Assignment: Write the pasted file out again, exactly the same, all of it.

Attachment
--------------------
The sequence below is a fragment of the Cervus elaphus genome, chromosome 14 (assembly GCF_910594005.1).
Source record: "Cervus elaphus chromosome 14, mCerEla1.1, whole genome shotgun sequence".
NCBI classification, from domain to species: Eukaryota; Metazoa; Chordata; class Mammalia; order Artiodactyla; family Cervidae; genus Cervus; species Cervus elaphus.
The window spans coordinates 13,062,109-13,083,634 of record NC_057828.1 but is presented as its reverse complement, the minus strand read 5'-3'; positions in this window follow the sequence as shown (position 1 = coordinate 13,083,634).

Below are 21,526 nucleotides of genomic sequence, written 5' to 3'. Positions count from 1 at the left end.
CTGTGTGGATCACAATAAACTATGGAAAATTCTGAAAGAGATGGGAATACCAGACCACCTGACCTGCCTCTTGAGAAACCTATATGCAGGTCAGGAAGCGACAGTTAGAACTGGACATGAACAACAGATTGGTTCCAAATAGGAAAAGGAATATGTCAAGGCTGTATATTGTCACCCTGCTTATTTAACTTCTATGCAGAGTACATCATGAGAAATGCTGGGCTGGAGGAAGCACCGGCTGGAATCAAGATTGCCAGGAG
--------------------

The sequence below is a fragment of the Cervus elaphus genome, chromosome 14 (assembly GCF_910594005.1).
Source record: "Cervus elaphus chromosome 14, mCerEla1.1, whole genome shotgun sequence".
NCBI classification, from domain to species: Eukaryota; Metazoa; Chordata; class Mammalia; order Artiodactyla; family Cervidae; genus Cervus; species Cervus elaphus.
The window spans coordinates 13,062,109-13,083,634 of record NC_057828.1 but is presented as its reverse complement, the minus strand read 5'-3'; positions in this window follow the sequence as shown (position 1 = coordinate 13,083,634).

Below are 21,526 nucleotides of genomic sequence, written 5' to 3'. Positions count from 1 at the left end.
CTGTGTGGATCACAATAAACTATGGAAAATTCTGAAAGAGATGGGAATACCAGACCACCTGACCTGCCTCTTGAGAAACCTATATGCAGGTCAGGAAGCGACAGTTAGAACTGGACATGAACAACAGATTGGTTCCAAATAGGAAAAGGAATATGTCAAGGCTGTATATTGTCACCCTGCTTATTTAACTTCTATGCAGAGTACATCATGAGAAATGCTGGGCTGGAGGAAGCACCGGCTGGAATCAAGATTGCCAGGAG